by Linda Johnson
10th March 2003
Most people like the 'country'. Or, the 'idea' of the country - such as the TV ads showing green fields of contented cows, romping lambs and fields of golden wheat. Country style furniture and decorations remain ever popular as people try to re-create a feeling of warmth, cosiness and a time when life was less complicated, less stressful and more nurturing. I confess that I have a lot of cow things and folk art in my house too!
Many people from the city go away to the beach or country for a weekend or holiday and think it would be great to live there permanently. Sensitive and ascending people can feel the vibrational difference in these places compared to the city and the longer one stays, the harder it is to go back to the city where the vibe is lower, the attachments stronger and you are surrounded by people and institutions that suck your chi, bringing you back down to their level. I urge people reading this article to make a conscious effort to take breaks away from the cities and feel the difference in the vibration in the country, mountains or sea.
However, bear in mind that visiting a place and living there permanently are two different things. Much of the country dream is pure fantasy, and those who can separate the fantasy from the reality and plan accordingly will be better prepared for life in the country, or anywhere you are unfamiliar with.
We are by no means experts on life changes yet, but have seen examples of what happens when people follow a fantasy without any sort of planning and we do not want to fall into that trap. They end up miserable and unfulfilled because they have not been realistic about what they are doing and why. Many see moving out of the city as a chance to 'escape' pressures and responsibilities, but if they are not complete with the old life the dramas will follow.
Preparing to Leave...
1. Complete Karma: As an ascending person the most important thing before you go anywhere is to complete all karma. Endeavour to complete your karma with the place you are living, the company you work for, and the people you associate with - especially people you are unlikely to see after you move - or you don't want to see again. You don't want to leave any loose end attachments as you will have to complete later with a similar place, person or company [see Attachments article for more details].
2. Lighten the Physical Load: Take the opportunity of a move to sort and sell anything you no longer use or need (start sorting now). If in doubt ask your guidance if you are likely to need the item where you are going. The lighter you travel, the freer you will be. Storage facilities can be expensive. We found the most effective (if you have somewhere to leave it) is to purchase a shipping container. These are much stronger and more secure than a shed and can be used later for storing machinery or as a secure garden shed. If you buy an A-Grade container (these cost a little extra) it can also be re-sold for a good price as it is still roadworthy. Older containers can't be re-trucked later if they are rusty and these tend to be the ones sold off for storage... which is fine if you want to keep it in the same place permanently.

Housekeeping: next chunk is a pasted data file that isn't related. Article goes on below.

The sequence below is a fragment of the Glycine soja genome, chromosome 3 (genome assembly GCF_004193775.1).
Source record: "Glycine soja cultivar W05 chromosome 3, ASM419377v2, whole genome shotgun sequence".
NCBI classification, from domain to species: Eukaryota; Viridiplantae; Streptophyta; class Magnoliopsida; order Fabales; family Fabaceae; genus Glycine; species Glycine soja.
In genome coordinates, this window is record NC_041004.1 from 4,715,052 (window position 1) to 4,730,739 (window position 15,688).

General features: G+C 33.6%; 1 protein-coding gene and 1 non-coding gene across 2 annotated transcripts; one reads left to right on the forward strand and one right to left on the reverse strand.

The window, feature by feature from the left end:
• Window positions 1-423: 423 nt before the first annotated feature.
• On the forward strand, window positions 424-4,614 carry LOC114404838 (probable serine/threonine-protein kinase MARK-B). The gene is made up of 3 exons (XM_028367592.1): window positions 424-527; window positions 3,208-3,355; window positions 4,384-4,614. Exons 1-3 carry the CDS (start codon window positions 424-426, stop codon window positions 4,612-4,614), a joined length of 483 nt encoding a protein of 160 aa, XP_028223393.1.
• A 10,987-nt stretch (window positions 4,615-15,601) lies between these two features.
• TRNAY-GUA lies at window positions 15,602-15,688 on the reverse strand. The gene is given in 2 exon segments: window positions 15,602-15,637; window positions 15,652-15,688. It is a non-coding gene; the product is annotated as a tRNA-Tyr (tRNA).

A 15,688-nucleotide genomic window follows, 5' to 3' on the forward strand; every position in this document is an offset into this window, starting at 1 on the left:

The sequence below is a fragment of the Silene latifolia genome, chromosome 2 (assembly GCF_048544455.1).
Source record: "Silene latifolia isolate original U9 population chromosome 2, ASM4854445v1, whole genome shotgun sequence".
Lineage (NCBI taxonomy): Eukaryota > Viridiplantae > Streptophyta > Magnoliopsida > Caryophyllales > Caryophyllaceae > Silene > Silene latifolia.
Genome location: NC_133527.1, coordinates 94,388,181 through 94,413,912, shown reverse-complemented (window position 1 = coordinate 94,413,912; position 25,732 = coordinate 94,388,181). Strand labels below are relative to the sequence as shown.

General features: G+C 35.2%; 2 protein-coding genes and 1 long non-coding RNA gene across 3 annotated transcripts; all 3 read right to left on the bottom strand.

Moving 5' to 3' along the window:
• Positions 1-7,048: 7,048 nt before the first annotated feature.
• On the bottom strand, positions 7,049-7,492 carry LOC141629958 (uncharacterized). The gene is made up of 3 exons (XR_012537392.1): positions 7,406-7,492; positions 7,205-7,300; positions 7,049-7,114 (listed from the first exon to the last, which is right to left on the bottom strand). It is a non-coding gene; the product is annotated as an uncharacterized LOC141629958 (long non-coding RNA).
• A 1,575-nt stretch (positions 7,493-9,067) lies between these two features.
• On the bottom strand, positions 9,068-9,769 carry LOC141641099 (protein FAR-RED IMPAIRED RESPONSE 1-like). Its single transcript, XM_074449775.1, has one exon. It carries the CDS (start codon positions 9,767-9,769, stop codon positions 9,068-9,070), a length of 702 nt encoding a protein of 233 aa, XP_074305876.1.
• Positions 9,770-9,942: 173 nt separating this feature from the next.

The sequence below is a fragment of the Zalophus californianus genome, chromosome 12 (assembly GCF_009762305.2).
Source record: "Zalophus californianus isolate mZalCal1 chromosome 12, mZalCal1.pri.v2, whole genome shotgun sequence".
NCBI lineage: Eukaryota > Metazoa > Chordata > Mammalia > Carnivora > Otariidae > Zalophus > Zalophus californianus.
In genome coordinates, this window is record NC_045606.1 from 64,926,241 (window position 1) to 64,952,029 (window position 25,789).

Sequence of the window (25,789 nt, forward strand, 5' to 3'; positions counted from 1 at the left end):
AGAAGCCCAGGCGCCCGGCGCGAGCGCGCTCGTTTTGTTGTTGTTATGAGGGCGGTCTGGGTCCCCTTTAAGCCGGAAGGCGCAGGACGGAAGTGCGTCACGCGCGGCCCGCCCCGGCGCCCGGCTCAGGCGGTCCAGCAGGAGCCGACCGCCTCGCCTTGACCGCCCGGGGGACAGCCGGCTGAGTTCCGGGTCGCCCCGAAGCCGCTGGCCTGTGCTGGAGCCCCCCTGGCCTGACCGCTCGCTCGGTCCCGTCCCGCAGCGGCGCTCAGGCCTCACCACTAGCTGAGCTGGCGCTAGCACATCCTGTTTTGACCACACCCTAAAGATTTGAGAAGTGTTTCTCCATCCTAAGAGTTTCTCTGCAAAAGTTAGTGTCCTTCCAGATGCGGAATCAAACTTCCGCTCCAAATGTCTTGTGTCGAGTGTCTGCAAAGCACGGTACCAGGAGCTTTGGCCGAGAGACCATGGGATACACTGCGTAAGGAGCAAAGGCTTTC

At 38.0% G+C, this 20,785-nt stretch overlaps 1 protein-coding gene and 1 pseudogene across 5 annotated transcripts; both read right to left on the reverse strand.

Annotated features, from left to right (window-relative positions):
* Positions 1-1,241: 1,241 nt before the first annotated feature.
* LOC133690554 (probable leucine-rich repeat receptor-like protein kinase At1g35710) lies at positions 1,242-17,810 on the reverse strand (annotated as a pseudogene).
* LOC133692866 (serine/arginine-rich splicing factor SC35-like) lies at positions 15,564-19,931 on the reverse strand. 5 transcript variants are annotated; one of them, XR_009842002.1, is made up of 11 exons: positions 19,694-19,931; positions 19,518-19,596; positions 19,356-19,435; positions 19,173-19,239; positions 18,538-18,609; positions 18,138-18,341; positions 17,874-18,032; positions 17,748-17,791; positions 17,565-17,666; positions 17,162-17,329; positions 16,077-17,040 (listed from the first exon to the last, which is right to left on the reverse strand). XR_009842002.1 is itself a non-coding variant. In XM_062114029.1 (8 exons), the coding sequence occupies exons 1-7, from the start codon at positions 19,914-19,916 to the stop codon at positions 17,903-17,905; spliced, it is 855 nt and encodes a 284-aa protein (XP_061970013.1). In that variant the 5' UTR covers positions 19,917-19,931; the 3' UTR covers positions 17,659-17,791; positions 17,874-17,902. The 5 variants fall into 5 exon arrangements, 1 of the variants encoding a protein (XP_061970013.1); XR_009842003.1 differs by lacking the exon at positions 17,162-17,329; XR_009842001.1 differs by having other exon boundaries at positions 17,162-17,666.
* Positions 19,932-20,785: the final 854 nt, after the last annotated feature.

3. Research the Area: By all means be guided by your own higher self as to where you are to go, but do some research on the area and the facilities so you can plan accordingly. Will you need a car? How far to town? Will you need to work/deliver/sell/post? Will you need specialist facilities/banks? Start preparing now. We have tried as much as possible to receive payments and do our banking and bill paying online so we don't have to physically go to a bank when we move - as it will be a 60km round trip to town.
4. Research the Property: If possible get some independent advice on the properties you are attracted to - do you have your own road access, water, phone access, how much will a power pole cost? How much will building cost? It seems a drag to think about these things when you just want to be a free spirit, set up your tipi and live off the land, but a little planning first will save a lot of headaches later. Many rural properties have noxious weeds that just look like nice green plants to us city slickers. You may find out you're up for a lot of money to get rid of them - with poisons you don't want to use. Sometimes these properties are sold off cheaply to unsuspecting folk who find out too late the hidden costs.
5. Plan the Menu: We once went to a gathering of farmers in the area we are moving to and discovered that we (from the city) were the only people who grew our own vegetables - all the farmers went to the supermarket. It is faster and simpler to buy the food that is shipped up frozen from the city than the labour involved in growing when you don't have to. Part of our plan is to grow our food for the organic quality and self sufficiency, but we know we can't leave the gardens uncovered like in the city. If you want to grow your own food put some research in and make sure you have water available and fencing organised before you sew the first seed or the local birds and animals will eat it long before you do.
If you are not moving to the country yet, I advise you to start a veggie patch in the city. This will not only give you some nice fresh food, but valuable experience on growing food and saving seed. Potatoes are a good first crop as they will break up hard ground for the next crop - this way your carrots won't grow at right angles like our first crop. Growing a veggie patch in your back yard will also give you an idea of the scale of growing you'll need to live off. Your entire tomato crop may give you one cup of spaghetti sauce. All your peas (after two hours of picking and shelling) will give you one meal. You will learn how to stagger your crops so you don't get ten lettuces in one week... all valuable experience. You will also have lots of fun playing in the dirt and communing with nature.